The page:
Florida,  Hiking,  Outdoors,  Travel & Places

Coconut Point Sanctuary | Melbourne Beach, FL

It’s July 11, 2009, my 29th birthday. At this point we are already full throttle into planning our Appalachian Trail thru-hike. I mean, in the fact that we are pretty sure we are going to quit our jobs and pack away our things in early 2010 and head out on our thru-hike, pending on what our bank account looks like towards the end of the year of course.

With that in mind we are kind of on a roll to hit up a lot of places in Florida that we may not see for a while after we move out of the state, including a trip back to the Melbourne area to see the loggerheads nesting once again. Seeing these lumbering chelonids haul themselves onto the sandy beaches of the Atlantic coast of Florida one last time, lit up by moonlight and maybe the twinkling of lights from the condos beyond the dunes was something I needed to experience one last time. It had been of my most favorite things to do when we lived in Melbourne from 2002-2004, park in one of the beach parking lots and walk a few miles down and back along the shoreline during turtle season to scope out nesting females. If we got lucky later in the summer we would find hatchlings emerging, scurrying towards the waves lapping up on the shore to carry them out to the Gulf Stream and other oceanic currents where they will spend their lost years.

So, we did just that and I have some grainy photos from those beach moments. It’s the last time we saw nesting sea turtles and I do miss seeing that phenomenon terribly. But a few weekends ago I dug out our hard drives to look for photos for my friend Eliana, and I found a trove of photos that we never processed, including a set from our trip to Melbourne where I have memories of visiting Coconut Point Sanctuary but didn’t realize we had photos of the hike. I often rely on what I have on Flickr to remember some things we did but apparently Flickr lies—there’s more we have! I’ll be slowly going through these photos and processing them so I’m sure there will be more flashback posts like this one as time goes on.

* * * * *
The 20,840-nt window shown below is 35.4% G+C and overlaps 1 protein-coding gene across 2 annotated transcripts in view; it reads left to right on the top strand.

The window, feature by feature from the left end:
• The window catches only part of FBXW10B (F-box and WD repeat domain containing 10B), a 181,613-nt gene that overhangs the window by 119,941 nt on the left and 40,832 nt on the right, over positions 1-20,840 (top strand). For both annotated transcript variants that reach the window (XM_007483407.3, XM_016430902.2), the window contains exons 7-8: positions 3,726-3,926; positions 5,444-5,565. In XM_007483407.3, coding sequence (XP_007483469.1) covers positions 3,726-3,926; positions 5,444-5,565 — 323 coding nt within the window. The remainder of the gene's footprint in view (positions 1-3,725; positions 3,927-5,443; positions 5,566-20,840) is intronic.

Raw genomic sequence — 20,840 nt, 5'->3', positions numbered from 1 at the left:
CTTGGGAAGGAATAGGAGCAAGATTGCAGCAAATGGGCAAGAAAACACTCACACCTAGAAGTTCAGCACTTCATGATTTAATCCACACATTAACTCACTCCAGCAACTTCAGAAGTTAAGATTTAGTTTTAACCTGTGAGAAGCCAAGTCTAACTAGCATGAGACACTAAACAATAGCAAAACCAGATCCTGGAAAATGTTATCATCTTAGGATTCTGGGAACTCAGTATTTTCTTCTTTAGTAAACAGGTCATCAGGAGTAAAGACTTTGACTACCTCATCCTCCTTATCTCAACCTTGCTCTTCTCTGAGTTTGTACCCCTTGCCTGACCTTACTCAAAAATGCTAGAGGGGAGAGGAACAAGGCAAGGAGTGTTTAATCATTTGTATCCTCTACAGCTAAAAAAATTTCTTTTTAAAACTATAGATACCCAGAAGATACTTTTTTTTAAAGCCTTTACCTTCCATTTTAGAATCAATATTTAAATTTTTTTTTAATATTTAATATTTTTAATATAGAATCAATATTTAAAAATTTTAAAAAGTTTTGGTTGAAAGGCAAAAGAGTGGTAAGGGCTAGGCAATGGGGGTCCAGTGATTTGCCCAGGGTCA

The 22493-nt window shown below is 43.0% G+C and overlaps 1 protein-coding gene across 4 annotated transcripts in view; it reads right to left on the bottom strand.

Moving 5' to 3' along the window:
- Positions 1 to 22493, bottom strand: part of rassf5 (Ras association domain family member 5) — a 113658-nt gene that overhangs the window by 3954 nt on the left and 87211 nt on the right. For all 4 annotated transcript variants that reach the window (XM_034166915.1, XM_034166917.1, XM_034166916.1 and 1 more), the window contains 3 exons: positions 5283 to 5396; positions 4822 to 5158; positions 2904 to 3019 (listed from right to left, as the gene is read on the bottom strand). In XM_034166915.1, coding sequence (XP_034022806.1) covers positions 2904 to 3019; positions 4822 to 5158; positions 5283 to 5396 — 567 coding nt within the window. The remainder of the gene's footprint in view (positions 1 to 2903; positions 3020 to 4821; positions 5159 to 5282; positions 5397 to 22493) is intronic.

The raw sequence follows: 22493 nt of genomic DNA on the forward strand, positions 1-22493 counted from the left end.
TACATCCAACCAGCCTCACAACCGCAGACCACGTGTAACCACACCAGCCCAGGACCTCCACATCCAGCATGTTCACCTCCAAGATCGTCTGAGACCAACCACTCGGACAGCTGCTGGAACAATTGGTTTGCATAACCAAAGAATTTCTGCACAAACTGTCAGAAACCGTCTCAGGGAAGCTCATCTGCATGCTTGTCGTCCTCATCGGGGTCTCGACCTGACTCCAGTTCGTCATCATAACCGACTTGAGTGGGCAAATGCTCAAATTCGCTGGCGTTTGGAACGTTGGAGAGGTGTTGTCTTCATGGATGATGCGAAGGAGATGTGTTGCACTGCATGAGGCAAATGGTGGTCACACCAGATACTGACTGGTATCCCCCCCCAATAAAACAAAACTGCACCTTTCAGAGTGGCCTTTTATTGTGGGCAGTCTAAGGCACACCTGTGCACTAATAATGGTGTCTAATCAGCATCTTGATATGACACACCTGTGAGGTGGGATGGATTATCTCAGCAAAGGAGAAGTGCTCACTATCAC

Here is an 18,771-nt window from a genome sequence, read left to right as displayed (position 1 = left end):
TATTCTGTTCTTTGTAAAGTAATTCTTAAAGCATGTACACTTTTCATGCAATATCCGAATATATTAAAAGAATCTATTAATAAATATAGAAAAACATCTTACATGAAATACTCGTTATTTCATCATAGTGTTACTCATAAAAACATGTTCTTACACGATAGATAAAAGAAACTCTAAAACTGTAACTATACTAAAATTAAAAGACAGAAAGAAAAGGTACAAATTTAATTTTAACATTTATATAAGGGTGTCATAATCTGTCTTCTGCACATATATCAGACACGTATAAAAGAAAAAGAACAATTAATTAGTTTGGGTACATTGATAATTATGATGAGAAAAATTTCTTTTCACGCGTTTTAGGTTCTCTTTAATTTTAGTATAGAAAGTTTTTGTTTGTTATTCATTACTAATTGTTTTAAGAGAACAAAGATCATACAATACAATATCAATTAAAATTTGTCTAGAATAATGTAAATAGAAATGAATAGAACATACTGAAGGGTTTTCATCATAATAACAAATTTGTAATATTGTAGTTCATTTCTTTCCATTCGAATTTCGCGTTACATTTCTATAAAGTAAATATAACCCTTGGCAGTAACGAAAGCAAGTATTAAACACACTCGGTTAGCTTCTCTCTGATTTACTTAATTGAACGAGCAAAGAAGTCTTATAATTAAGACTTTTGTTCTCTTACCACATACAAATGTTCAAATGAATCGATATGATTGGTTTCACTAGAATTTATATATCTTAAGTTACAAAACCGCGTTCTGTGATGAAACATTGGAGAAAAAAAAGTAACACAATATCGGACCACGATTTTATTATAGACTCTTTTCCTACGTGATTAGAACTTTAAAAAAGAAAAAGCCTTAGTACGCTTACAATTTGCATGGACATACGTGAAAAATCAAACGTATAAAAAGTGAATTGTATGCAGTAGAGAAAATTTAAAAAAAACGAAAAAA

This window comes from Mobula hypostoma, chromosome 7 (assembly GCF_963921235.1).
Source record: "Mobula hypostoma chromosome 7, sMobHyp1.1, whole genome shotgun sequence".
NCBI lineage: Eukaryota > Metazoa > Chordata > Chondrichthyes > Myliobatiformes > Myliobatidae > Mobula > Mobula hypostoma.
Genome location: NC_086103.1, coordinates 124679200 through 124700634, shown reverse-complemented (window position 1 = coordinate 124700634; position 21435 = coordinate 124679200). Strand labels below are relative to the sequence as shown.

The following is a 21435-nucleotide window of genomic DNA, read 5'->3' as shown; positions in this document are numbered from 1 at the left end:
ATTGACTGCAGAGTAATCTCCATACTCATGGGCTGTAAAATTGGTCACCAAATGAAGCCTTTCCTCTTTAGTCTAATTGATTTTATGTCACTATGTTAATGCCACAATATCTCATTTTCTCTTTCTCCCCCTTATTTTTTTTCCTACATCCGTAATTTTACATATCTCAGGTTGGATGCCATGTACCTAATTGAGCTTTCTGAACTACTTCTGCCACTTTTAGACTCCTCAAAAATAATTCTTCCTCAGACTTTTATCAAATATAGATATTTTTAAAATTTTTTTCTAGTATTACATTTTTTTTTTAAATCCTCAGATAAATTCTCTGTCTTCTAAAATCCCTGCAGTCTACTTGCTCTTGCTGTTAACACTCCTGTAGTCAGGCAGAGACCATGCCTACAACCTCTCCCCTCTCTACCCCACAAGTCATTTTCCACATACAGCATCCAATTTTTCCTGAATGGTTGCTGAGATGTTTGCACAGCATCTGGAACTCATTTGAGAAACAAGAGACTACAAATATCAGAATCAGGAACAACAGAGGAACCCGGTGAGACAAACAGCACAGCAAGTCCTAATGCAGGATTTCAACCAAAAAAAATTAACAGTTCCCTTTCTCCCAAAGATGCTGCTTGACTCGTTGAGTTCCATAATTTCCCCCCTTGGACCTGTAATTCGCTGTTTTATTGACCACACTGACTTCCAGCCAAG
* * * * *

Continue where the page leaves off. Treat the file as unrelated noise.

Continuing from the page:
Coconut Point Sanctuary covers about 62 acres from the Atlantic dunes on the east to the Indian River Lagoon on the west. It’s mostly a coastal scrub habitat with some thicker hardwood hammocks hugging the IRL section at the back side of the park. Let’s dig into the hike!

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Partridge Pea, Chamaecrista fasciculata

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Tarflower, Bejaria racemosa — file this one under a plant I should have learned in Florida but didn’t and only realize now what it is!

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Beautyberry flowers, preparing for that purple majesty of autumn.

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Pepper Vine, Ampelopsis arborea

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American Trumpet Vine, Campsis radicans

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Florida Softshell Turtle, Apalone ferox with some other turtle friends.

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Resurrection Fern, Pleopeltis michauxiana